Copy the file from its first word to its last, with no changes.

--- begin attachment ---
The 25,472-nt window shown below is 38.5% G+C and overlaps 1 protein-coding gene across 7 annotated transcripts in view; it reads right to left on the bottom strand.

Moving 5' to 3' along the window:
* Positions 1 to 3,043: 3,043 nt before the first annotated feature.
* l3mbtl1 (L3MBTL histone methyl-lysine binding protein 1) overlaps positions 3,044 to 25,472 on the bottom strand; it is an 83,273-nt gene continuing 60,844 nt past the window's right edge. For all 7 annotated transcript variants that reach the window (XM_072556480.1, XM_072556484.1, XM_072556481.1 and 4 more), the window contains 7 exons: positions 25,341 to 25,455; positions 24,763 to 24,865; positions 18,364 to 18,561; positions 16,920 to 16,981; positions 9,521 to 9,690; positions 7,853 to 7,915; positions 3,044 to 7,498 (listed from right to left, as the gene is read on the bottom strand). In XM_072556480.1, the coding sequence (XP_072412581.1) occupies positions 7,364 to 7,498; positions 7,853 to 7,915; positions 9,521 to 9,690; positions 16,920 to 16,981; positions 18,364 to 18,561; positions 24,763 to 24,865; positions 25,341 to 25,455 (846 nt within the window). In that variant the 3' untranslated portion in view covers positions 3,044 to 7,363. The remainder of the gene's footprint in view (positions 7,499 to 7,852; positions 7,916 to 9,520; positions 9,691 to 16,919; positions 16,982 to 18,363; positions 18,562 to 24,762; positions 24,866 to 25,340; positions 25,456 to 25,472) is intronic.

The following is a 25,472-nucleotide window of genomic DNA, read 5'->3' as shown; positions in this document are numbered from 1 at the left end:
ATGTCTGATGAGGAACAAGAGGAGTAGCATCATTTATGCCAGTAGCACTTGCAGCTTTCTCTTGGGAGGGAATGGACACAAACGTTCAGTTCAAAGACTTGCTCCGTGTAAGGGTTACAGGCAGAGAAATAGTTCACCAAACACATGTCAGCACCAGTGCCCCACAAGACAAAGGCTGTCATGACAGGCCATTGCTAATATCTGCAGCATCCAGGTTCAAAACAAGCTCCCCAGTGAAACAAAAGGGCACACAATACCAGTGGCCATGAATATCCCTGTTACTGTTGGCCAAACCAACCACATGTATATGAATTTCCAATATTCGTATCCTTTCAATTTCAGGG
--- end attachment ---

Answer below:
The 25,472-nt window shown below is 38.5% G+C and overlaps 1 protein-coding gene across 7 annotated transcripts in view; it reads right to left on the bottom strand.

Moving 5' to 3' along the window:
* Positions 1 to 3,043: 3,043 nt before the first annotated feature.
* l3mbtl1 (L3MBTL histone methyl-lysine binding protein 1) overlaps positions 3,044 to 25,472 on the bottom strand; it is an 83,273-nt gene continuing 60,844 nt past the window's right edge. For all 7 annotated transcript variants that reach the window (XM_072556480.1, XM_072556484.1, XM_072556481.1 and 4 more), the window contains 7 exons: positions 25,341 to 25,455; positions 24,763 to 24,865; positions 18,364 to 18,561; positions 16,920 to 16,981; positions 9,521 to 9,690; positions 7,853 to 7,915; positions 3,044 to 7,498 (listed from right to left, as the gene is read on the bottom strand). In XM_072556480.1, the coding sequence (XP_072412581.1) occupies positions 7,364 to 7,498; positions 7,853 to 7,915; positions 9,521 to 9,690; positions 16,920 to 16,981; positions 18,364 to 18,561; positions 24,763 to 24,865; positions 25,341 to 25,455 (846 nt within the window). In that variant the 3' untranslated portion in view covers positions 3,044 to 7,363. The remainder of the gene's footprint in view (positions 7,499 to 7,852; positions 7,916 to 9,520; positions 9,691 to 16,919; positions 16,982 to 18,363; positions 18,562 to 24,762; positions 24,866 to 25,340; positions 25,456 to 25,472) is intronic.

The following is a 25,472-nucleotide window of genomic DNA, read 5'->3' as shown; positions in this document are numbered from 1 at the left end:
ATGTCTGATGAGGAACAAGAGGAGTAGCATCATTTATGCCAGTAGCACTTGCAGCTTTCTCTTGGGAGGGAATGGACACAAACGTTCAGTTCAAAGACTTGCTCCGTGTAAGGGTTACAGGCAGAGAAATAGTTCACCAAACACATGTCAGCACCAGTGCCCCACAAGACAAAGGCTGTCATGACAGGCCATTGCTAATATCTGCAGCATCCAGGTTCAAAACAAGCTCCCCAGTGAAACAAAAGGGCACACAATACCAGTGGCCATGAATATCCCTGTTACTGTTGGCCAAACCAACCACATGTATATGAATTTCCAATATTCGTATCCTTTCAATTTCAGGG